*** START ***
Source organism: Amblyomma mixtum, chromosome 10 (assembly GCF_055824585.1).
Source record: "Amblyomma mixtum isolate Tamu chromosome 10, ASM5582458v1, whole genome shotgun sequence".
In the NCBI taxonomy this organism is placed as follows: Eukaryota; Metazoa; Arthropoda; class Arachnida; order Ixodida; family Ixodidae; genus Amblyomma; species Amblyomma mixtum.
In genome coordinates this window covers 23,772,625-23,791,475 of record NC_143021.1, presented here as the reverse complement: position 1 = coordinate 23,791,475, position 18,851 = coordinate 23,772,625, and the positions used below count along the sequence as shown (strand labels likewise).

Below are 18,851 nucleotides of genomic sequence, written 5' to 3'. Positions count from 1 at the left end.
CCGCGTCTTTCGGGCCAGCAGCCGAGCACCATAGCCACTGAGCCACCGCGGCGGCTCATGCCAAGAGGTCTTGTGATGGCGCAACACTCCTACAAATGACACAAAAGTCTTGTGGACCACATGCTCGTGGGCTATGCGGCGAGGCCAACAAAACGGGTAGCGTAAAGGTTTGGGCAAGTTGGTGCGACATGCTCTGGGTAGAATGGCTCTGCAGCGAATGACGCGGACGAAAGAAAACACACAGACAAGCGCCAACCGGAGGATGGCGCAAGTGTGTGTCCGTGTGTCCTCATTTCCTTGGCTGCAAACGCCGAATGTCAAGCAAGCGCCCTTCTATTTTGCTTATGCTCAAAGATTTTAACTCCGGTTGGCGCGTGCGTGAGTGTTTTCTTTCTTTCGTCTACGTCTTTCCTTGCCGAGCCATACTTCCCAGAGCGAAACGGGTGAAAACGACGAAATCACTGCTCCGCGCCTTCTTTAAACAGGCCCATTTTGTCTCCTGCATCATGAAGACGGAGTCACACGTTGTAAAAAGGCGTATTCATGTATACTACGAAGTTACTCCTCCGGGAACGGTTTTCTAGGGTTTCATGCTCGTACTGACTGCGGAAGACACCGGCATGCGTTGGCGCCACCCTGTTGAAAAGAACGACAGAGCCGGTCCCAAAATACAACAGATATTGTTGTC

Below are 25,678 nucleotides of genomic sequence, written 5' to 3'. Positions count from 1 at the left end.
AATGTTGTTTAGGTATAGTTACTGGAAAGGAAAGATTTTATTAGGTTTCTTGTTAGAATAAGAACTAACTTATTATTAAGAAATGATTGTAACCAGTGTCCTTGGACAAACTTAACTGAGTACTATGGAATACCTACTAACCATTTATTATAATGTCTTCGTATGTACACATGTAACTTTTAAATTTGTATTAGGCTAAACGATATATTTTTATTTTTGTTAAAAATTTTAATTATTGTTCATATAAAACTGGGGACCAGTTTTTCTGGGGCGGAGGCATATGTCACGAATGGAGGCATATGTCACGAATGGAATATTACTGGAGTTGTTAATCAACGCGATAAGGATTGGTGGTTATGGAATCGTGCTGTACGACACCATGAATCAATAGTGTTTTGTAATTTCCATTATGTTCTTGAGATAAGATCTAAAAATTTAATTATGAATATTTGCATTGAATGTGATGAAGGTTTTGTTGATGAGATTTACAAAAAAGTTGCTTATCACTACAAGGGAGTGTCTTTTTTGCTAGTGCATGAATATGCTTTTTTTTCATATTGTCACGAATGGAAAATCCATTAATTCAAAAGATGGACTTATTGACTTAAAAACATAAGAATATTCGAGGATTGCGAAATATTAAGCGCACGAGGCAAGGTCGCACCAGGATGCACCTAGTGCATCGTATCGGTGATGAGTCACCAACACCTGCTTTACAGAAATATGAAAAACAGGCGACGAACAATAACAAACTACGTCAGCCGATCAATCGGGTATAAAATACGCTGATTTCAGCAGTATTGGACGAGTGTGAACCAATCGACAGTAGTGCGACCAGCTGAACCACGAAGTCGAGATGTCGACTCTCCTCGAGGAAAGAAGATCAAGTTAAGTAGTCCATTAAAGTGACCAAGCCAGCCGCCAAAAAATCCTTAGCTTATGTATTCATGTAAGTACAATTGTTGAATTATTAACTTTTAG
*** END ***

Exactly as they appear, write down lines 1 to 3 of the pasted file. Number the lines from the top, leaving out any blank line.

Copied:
Source organism: Amblyomma mixtum, chromosome 10 (assembly GCF_055824585.1).
Source record: "Amblyomma mixtum isolate Tamu chromosome 10, ASM5582458v1, whole genome shotgun sequence".
In the NCBI taxonomy this organism is placed as follows: Eukaryota; Metazoa; Arthropoda; class Arachnida; order Ixodida; family Ixodidae; genus Amblyomma; species Amblyomma mixtum.